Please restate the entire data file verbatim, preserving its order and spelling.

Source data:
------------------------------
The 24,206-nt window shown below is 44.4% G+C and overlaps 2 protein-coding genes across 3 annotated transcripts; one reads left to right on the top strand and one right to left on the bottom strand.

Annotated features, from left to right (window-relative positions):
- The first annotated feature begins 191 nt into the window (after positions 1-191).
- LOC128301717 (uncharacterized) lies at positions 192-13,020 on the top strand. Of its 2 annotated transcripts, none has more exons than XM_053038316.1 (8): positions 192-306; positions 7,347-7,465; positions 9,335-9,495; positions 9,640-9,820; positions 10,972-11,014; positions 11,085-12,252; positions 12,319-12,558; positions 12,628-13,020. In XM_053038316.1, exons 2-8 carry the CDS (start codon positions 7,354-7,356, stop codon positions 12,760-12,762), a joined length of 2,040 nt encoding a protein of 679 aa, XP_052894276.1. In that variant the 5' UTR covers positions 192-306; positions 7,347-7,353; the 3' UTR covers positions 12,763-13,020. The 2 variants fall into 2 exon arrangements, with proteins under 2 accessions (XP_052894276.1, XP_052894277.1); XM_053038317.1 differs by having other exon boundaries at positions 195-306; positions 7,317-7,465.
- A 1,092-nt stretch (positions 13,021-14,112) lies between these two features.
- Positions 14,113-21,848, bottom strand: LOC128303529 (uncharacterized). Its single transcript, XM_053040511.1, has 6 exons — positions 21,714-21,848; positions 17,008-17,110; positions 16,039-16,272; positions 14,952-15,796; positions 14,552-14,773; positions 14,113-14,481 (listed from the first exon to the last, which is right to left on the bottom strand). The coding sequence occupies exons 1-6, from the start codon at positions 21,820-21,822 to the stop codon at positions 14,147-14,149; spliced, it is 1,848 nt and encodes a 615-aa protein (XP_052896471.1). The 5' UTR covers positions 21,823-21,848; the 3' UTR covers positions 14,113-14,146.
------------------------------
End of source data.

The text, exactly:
The 24,206-nt window shown below is 44.4% G+C and overlaps 2 protein-coding genes across 3 annotated transcripts; one reads left to right on the top strand and one right to left on the bottom strand.

Annotated features, from left to right (window-relative positions):
- The first annotated feature begins 191 nt into the window (after positions 1-191).
- LOC128301717 (uncharacterized) lies at positions 192-13,020 on the top strand. Of its 2 annotated transcripts, none has more exons than XM_053038316.1 (8): positions 192-306; positions 7,347-7,465; positions 9,335-9,495; positions 9,640-9,820; positions 10,972-11,014; positions 11,085-12,252; positions 12,319-12,558; positions 12,628-13,020. In XM_053038316.1, exons 2-8 carry the CDS (start codon positions 7,354-7,356, stop codon positions 12,760-12,762), a joined length of 2,040 nt encoding a protein of 679 aa, XP_052894276.1. In that variant the 5' UTR covers positions 192-306; positions 7,347-7,353; the 3' UTR covers positions 12,763-13,020. The 2 variants fall into 2 exon arrangements, with proteins under 2 accessions (XP_052894276.1, XP_052894277.1); XM_053038317.1 differs by having other exon boundaries at positions 195-306; positions 7,317-7,465.
- A 1,092-nt stretch (positions 13,021-14,112) lies between these two features.
- Positions 14,113-21,848, bottom strand: LOC128303529 (uncharacterized). Its single transcript, XM_053040511.1, has 6 exons — positions 21,714-21,848; positions 17,008-17,110; positions 16,039-16,272; positions 14,952-15,796; positions 14,552-14,773; positions 14,113-14,481 (listed from the first exon to the last, which is right to left on the bottom strand). The coding sequence occupies exons 1-6, from the start codon at positions 21,820-21,822 to the stop codon at positions 14,147-14,149; spliced, it is 1,848 nt and encodes a 615-aa protein (XP_052896471.1). The 5' UTR covers positions 21,823-21,848; the 3' UTR covers positions 14,113-14,146.